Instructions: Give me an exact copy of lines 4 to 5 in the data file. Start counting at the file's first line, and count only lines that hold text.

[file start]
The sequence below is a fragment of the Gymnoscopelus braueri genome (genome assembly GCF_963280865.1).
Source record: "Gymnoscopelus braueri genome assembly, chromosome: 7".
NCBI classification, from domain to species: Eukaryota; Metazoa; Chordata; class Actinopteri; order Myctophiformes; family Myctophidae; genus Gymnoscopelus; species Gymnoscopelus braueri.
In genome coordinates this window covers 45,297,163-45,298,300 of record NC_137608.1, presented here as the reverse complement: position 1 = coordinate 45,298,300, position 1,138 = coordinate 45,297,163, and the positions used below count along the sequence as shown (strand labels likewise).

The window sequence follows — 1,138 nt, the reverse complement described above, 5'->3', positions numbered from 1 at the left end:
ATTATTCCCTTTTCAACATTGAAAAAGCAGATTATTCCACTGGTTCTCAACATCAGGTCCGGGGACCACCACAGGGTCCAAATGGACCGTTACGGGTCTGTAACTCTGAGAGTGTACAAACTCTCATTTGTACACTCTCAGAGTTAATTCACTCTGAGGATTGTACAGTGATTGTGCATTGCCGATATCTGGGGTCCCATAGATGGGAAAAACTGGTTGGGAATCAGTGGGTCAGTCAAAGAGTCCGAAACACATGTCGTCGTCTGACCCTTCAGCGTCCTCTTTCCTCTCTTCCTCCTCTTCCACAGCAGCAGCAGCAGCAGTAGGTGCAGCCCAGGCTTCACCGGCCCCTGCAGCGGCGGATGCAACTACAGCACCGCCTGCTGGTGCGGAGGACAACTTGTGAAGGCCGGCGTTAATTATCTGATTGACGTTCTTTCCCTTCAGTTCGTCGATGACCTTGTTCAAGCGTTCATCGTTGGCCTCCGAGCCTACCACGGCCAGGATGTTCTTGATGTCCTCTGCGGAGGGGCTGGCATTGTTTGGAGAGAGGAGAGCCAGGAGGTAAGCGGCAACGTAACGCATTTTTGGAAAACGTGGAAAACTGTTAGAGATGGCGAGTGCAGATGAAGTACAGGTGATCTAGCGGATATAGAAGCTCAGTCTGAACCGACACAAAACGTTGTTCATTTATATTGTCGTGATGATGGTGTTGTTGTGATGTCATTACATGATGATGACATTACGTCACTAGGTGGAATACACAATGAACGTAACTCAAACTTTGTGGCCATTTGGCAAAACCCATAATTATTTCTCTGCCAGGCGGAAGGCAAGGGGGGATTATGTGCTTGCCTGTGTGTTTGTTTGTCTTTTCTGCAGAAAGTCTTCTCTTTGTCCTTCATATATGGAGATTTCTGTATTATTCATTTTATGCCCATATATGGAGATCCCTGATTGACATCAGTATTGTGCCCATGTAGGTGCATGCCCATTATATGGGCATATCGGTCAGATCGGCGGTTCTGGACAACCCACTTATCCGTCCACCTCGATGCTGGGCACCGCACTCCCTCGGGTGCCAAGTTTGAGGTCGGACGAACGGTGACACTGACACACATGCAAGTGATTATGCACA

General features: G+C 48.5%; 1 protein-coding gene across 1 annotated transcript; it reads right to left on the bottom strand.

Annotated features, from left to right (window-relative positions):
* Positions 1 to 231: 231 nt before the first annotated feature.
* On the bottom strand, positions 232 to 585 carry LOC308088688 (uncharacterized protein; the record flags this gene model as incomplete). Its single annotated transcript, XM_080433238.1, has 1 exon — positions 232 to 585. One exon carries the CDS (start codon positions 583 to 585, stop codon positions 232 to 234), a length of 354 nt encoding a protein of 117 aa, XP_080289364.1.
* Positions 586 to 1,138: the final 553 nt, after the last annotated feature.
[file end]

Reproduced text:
In genome coordinates this window covers 45,297,163-45,298,300 of record NC_137608.1, presented here as the reverse complement: position 1 = coordinate 45,298,300, position 1,138 = coordinate 45,297,163, and the positions used below count along the sequence as shown (strand labels likewise).

The window sequence follows — 1,138 nt, the reverse complement described above, 5'->3', positions numbered from 1 at the left end: